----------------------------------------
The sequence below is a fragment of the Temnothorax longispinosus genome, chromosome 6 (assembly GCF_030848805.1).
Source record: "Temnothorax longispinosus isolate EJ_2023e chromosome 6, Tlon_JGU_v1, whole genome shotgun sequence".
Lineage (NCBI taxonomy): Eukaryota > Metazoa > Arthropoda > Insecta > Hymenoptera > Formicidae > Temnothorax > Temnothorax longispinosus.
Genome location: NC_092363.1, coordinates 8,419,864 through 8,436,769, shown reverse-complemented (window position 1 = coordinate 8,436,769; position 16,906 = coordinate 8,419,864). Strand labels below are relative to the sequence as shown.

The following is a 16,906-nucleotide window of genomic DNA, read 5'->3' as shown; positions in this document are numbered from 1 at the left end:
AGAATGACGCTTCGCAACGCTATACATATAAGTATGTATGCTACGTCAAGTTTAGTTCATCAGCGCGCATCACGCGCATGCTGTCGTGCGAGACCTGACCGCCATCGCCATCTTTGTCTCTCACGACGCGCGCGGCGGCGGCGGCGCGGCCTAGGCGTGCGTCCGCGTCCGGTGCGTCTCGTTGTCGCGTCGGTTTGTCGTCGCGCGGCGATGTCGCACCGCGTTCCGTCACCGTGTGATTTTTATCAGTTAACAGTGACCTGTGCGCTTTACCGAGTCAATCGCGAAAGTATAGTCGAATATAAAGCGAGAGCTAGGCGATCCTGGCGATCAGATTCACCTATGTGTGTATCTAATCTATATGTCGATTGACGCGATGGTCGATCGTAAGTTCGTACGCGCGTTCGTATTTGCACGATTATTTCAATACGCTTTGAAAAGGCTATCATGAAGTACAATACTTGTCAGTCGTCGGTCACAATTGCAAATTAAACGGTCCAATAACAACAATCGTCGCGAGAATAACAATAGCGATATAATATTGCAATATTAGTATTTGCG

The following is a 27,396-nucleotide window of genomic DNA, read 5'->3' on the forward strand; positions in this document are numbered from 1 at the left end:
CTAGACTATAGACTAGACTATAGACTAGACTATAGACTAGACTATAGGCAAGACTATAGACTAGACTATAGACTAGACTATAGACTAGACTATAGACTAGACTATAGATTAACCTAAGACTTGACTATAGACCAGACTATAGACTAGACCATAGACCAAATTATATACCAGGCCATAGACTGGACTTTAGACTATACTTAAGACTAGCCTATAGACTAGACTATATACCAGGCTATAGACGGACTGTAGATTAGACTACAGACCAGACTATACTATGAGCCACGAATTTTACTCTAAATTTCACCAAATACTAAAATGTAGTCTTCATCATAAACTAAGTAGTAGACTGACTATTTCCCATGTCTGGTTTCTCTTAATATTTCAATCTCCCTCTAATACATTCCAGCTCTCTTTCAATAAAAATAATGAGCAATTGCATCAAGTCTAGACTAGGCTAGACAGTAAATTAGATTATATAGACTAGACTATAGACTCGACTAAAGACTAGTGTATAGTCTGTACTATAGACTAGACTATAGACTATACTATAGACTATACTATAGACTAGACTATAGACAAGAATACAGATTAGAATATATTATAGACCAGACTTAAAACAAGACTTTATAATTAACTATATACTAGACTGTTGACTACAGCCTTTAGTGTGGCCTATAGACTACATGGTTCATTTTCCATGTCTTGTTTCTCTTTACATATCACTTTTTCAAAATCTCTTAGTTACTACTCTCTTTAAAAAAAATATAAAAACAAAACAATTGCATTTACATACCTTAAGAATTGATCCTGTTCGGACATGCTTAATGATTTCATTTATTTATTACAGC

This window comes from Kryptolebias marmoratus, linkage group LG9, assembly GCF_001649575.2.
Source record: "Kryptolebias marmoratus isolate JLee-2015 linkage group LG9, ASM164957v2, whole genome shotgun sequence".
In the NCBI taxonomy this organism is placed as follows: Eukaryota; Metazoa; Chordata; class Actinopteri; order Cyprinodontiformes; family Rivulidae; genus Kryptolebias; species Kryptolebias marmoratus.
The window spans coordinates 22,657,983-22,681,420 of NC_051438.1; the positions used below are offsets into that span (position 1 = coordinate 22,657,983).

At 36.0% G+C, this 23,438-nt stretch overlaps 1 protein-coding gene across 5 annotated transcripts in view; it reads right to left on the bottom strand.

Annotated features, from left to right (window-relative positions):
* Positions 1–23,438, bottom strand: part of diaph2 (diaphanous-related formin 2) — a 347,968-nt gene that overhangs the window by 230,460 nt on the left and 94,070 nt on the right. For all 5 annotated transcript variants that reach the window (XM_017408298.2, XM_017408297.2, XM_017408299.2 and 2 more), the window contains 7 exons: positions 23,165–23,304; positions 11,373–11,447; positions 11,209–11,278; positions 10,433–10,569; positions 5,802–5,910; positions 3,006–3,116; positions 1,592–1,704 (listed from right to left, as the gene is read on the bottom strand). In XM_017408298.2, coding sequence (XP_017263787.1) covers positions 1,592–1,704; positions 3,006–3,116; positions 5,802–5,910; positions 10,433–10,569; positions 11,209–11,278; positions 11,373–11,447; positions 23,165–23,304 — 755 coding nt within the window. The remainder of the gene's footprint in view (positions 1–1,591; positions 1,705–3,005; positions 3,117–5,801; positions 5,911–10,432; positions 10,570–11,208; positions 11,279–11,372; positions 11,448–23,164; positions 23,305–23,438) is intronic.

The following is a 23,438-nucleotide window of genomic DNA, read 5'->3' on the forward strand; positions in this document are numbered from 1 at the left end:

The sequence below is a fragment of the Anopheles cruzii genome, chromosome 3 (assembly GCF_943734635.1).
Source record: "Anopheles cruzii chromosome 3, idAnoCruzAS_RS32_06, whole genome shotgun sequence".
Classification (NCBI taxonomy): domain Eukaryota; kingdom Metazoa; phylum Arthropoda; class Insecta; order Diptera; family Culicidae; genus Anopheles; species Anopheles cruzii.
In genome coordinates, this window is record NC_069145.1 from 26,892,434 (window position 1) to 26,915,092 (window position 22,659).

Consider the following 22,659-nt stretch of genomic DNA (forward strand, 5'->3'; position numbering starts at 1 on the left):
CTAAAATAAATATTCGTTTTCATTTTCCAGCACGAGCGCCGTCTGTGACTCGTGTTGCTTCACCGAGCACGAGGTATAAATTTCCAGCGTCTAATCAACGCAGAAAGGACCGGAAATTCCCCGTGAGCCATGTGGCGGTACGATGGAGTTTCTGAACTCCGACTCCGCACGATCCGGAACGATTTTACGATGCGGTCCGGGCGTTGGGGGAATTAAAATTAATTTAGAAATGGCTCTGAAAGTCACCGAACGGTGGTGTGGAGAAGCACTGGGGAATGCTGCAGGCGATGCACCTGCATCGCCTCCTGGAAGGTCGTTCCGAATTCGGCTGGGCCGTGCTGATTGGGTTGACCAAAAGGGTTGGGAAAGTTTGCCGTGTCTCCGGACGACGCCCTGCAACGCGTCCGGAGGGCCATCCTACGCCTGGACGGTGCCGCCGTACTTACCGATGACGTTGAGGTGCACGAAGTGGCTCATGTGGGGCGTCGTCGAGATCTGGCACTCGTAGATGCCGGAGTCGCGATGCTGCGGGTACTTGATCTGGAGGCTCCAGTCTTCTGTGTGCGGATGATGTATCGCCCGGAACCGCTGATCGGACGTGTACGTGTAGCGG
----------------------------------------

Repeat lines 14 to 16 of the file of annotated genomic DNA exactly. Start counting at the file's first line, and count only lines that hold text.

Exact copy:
Annotated features, from left to right (window-relative positions):
* Positions 1–23,438, bottom strand: part of diaph2 (diaphanous-related formin 2) — a 347,968-nt gene that overhangs the window by 230,460 nt on the left and 94,070 nt on the right. For all 5 annotated transcript variants that reach the window (XM_017408298.2, XM_017408297.2, XM_017408299.2 and 2 more), the window contains 7 exons: positions 23,165–23,304; positions 11,373–11,447; positions 11,209–11,278; positions 10,433–10,569; positions 5,802–5,910; positions 3,006–3,116; positions 1,592–1,704 (listed from right to left, as the gene is read on the bottom strand). In XM_017408298.2, coding sequence (XP_017263787.1) covers positions 1,592–1,704; positions 3,006–3,116; positions 5,802–5,910; positions 10,433–10,569; positions 11,209–11,278; positions 11,373–11,447; positions 23,165–23,304 — 755 coding nt within the window. The remainder of the gene's footprint in view (positions 1–1,591; positions 1,705–3,005; positions 3,117–5,801; positions 5,911–10,432; positions 10,570–11,208; positions 11,279–11,372; positions 11,448–23,164; positions 23,305–23,438) is intronic.

The following is a 23,438-nucleotide window of genomic DNA, read 5'->3' on the forward strand; positions in this document are numbered from 1 at the left end: